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Home » What Evidence Do I Need for an Occupation Order?

What Evidence Do I Need for an Occupation Order?


    Feeling safe in one’s own home should be an absolute fundamental right. Unfortunately, that home environment can often harbour unbearable levels of toxicity and stress if also occupied by an abusive partner who is trying to exert their control.

    If this scenario sounds familiar, then you may be able to apply for an occupation order. If successful, you will be able to prevent your abusive partner from living in the property with you for a specified period of time. They will have to find alternative accommodation but may also still be obliged to support you financially, if that is the norm for you and your family, paying bills and the mortgage or rent.

    What is an Occupation Order in Family Law?

    While resolving the long term living arrangements following a separation may take time, if you or your children are feeling threatened or in danger with the presence of your partner still in the home or are being subjected to controlling or inappropriate behaviour, an occupation order can give you temporary respite until more permanent solutions are made. It does not matter if your name is not on the deeds or the tenancy – as long as you have ‘home rights’ due to the nature of your relationship – either as a spouse, partner, cohabitee or in some other provable personal relationship, then you have grounds for an occupation order.

    The structure of the occupation order depends on the ruling of the court and your circumstances. These could include any of the following:

    • It could determine certain sections of the property in which you and your ex can reside. This gives a certain amount of distancing, without a complete separation.
    • It can establish the length of time required for the order to last. This is particularly important as it gives you time to make alternative arrangements without the obligation to continue living in fear.
    • It can require your former partner to move out of the property and completely prohibit them from entering the property at any time.
    • It can give you the right to gain entry back into the property if you have been illegally locked out. 
    • It can prevent your abusive ex-partner from entering a defined area within a local proximity to the property in question.

    How Hard is it to Get an Occupation Order?

    To consider granting an Occupation Order the Court need to be satisfied that you and any children you have would suffer more harm if the Order is not granted than your former partner and the children would suffer if the Order was made.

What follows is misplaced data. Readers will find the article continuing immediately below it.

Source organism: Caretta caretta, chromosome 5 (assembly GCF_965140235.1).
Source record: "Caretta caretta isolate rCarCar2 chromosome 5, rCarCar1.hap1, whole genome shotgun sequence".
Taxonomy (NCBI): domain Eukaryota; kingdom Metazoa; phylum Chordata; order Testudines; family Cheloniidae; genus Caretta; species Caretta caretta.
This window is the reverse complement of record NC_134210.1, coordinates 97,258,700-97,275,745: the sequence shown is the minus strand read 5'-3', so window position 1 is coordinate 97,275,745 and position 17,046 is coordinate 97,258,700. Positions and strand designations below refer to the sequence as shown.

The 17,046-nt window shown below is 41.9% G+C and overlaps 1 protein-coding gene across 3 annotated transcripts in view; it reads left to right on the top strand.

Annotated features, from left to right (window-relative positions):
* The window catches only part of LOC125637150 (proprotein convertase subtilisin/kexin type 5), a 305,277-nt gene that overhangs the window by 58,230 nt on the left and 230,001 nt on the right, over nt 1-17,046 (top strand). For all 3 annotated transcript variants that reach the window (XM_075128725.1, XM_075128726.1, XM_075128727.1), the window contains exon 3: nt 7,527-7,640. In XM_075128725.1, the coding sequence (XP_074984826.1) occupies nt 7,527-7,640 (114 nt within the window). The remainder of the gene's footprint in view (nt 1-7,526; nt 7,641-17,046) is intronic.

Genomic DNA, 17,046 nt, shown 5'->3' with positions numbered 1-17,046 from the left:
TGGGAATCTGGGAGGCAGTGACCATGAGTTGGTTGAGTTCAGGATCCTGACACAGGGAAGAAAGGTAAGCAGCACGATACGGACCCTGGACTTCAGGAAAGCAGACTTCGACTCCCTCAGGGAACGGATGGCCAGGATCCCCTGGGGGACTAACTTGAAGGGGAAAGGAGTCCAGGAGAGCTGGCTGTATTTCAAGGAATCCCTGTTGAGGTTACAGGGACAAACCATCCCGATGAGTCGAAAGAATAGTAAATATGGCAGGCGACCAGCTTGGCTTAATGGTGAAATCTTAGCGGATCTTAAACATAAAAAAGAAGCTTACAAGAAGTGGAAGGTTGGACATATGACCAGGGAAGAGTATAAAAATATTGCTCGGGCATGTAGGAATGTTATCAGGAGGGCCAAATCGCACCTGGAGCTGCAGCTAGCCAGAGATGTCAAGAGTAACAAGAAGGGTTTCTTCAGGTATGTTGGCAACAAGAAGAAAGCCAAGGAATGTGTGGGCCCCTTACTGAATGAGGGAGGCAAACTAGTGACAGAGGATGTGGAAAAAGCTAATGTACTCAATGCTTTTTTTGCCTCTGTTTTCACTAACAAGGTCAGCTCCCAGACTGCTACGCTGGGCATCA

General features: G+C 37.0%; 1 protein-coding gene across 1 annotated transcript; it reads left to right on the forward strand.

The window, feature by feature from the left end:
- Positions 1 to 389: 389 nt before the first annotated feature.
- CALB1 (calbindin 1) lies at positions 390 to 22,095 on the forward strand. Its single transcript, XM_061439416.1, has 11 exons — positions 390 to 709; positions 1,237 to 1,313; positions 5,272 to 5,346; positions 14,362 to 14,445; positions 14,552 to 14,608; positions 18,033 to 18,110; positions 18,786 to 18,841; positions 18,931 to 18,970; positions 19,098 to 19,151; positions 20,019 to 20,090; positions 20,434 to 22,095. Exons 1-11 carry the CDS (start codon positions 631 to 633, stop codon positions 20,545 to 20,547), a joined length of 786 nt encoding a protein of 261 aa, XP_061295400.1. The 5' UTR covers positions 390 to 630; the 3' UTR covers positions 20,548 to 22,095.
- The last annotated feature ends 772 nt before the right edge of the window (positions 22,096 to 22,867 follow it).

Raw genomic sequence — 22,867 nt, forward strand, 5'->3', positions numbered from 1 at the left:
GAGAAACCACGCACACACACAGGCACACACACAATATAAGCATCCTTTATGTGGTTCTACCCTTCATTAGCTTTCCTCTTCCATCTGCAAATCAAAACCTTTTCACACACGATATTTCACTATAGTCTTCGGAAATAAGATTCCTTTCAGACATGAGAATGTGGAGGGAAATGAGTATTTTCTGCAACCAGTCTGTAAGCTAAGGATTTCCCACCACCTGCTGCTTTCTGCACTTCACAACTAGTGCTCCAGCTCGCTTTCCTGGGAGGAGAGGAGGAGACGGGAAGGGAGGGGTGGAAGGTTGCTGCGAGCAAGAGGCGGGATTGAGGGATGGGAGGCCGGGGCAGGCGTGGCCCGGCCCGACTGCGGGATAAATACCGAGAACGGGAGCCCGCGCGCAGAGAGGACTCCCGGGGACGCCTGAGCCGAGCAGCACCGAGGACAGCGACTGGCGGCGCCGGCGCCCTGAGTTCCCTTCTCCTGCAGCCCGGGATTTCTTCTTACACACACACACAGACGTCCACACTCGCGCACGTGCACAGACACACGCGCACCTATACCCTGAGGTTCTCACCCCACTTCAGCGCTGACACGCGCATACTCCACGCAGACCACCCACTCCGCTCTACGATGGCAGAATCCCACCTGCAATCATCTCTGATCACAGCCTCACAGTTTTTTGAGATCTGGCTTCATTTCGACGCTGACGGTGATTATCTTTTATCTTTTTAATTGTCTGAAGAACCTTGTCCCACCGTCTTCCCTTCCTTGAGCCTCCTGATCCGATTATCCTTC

When an occupation order application is received by the courts, it considers the following issues:

    • What are the housing and financial needs and resources of both parties?
    • What are the behavioural implications of both parties?
    • What impact is the situation having on any children involved?

    What Evidence Do I Need for an Occupation Order?

    The more evidence that you can produce to support your occupation order application, the more chance you have of it being accepted and agreed by a family law court. This evidence will need to include:

    • An affidavit (a signed statement), which precisely details the incidents of abuse that you have been experiencing, and how they impact you and your children. This needs to reflect the consistency, and the coercive nature of the behaviour to demonstrate the impact on yourself and any children who live with you. This can also include any relevant information in respect of your housing needs and resources and those of your former partner. For example if you are submitting to the Court that your former partner can afford to secure alternative accommodation you may want to attach to your statement copies of some examples of potential properties that your former partner could live in.

    Affordable Justice works closely with women in preparing and submitting applications to the family law courts for an occupation order. 

    How Much Does It Cost, and How Long Does It Take to Get an Occupation Order?

    Gathering the information together takes the longest time, so the more you can pull together beforehand the better. Once all the evidence has been collected, and the application submitted, the amount of time it takes depends largely on the Court’s availability and any delays they are experiencing. In cases where the person applying is at a significant risk of harm the Court can consider making the Order on an urgent basis but more commonly the Court will simply list the matter in the usual manner.

    According to Google, the average cost of an occupation order application is between £4-8,000, in line with traditional commercial law firm rates. Please bear in mind that Affordable Justice was established to make such support more accessible to women who cannot afford these types of costs, and who are not eligible for legal aid. Our fees have had the profit element stripped out, so will be at around one-third of average costs.

    If your situation calls for an occupation order, please don’t hesitate to get in touch.